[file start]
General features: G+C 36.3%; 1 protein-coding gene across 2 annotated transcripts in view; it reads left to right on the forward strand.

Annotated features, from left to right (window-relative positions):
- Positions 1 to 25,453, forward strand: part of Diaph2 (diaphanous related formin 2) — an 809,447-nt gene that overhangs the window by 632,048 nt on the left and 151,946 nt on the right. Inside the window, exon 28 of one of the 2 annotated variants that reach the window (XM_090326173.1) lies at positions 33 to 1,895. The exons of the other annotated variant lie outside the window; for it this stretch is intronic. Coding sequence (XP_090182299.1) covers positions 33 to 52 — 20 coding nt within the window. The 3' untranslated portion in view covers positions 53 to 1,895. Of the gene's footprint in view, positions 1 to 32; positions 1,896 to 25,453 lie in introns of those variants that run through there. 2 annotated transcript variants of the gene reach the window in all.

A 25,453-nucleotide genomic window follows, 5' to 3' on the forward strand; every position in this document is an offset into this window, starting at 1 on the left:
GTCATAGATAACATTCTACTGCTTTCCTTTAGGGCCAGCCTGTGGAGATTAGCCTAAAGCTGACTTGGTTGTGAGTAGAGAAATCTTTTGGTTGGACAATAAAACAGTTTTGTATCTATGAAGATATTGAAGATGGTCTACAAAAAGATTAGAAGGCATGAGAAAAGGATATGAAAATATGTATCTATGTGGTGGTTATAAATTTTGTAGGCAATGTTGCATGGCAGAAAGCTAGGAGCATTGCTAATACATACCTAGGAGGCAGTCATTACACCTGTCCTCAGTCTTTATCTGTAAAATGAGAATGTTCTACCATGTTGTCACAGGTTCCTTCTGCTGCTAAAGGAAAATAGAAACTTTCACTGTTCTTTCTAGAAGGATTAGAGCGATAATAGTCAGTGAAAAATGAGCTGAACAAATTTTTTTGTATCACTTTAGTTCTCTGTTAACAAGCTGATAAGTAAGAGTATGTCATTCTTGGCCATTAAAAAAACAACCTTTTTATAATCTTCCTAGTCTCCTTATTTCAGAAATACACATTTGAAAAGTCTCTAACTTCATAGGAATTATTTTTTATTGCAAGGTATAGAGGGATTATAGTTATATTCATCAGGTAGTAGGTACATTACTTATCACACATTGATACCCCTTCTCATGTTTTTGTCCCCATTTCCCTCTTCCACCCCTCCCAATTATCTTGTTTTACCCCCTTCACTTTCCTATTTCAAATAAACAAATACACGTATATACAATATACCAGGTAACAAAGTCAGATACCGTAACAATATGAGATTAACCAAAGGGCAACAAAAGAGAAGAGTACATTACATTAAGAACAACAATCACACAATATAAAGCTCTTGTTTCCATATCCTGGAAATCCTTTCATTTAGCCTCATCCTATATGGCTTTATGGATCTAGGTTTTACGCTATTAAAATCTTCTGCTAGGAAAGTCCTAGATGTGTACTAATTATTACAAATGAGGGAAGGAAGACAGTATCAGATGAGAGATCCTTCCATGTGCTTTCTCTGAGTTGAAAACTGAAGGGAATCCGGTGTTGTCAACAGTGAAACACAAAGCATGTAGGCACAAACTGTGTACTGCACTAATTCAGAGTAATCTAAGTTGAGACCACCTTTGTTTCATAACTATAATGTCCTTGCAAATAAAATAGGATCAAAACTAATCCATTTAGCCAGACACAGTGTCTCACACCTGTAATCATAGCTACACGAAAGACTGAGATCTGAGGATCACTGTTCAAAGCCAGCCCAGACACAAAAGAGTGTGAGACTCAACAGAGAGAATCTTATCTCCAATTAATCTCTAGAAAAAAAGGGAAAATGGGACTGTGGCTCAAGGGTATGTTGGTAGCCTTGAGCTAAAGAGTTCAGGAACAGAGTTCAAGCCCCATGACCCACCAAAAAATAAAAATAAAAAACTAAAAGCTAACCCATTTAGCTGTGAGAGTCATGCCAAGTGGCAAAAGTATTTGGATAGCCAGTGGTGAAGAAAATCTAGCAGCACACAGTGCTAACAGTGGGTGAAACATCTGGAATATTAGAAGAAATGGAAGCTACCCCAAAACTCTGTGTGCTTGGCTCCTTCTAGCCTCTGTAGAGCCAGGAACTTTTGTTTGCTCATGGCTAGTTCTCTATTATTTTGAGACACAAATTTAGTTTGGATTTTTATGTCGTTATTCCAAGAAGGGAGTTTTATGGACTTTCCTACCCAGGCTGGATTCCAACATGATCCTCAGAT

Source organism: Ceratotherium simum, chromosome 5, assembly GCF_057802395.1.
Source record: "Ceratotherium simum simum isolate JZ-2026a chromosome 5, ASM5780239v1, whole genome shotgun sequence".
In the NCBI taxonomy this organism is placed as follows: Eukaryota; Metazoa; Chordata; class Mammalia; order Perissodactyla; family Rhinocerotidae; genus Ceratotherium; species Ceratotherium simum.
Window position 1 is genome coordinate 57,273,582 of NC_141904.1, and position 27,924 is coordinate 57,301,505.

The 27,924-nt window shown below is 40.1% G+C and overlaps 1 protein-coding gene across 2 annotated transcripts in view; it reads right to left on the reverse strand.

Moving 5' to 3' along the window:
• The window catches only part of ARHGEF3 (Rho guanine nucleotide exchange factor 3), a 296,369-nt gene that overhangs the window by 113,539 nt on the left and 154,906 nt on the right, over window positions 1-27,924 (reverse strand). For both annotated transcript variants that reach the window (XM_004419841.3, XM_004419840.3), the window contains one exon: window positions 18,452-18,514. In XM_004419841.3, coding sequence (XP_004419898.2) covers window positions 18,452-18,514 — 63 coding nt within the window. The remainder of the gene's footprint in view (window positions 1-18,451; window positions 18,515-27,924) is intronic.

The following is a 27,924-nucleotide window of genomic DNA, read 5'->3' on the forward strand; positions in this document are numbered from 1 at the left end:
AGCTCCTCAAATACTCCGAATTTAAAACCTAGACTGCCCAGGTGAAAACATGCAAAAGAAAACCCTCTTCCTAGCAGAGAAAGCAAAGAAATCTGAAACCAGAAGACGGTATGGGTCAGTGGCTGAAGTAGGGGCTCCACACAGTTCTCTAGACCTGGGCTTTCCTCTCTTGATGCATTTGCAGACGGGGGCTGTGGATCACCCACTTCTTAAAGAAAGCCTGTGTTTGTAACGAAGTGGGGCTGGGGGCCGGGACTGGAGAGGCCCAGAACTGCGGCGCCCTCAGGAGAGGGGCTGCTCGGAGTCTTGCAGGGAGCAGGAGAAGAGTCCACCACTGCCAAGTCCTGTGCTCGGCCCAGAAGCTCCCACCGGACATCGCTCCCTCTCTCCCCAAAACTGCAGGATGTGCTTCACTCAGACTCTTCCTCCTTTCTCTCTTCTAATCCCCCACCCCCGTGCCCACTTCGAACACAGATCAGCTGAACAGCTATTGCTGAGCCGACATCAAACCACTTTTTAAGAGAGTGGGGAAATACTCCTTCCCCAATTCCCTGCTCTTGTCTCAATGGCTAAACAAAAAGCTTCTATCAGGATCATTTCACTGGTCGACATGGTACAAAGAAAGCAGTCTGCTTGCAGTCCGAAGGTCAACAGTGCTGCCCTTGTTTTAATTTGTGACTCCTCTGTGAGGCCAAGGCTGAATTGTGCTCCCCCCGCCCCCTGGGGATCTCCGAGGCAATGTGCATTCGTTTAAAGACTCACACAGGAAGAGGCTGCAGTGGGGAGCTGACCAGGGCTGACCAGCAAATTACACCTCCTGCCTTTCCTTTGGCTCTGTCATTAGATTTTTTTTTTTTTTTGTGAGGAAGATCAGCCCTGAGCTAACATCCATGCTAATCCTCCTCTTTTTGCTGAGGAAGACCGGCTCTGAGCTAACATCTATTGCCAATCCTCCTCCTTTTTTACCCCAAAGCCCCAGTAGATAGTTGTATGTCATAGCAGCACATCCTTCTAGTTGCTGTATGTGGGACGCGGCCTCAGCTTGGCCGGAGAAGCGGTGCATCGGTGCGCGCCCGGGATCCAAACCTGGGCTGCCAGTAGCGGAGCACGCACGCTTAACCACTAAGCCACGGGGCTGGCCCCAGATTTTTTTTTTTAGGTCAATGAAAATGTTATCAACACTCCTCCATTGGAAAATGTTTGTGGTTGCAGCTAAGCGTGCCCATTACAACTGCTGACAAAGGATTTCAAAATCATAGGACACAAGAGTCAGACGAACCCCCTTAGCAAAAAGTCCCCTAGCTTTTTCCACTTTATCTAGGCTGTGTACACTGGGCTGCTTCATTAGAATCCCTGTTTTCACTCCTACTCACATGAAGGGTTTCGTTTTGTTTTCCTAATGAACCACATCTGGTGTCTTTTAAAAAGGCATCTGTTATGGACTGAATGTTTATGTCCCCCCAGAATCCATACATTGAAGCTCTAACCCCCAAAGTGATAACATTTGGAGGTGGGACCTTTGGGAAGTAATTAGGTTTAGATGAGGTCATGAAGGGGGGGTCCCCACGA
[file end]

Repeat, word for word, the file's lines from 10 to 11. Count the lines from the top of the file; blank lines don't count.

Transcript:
The 27,924-nt window shown below is 40.1% G+C and overlaps 1 protein-coding gene across 2 annotated transcripts in view; it reads right to left on the reverse strand.

Moving 5' to 3' along the window: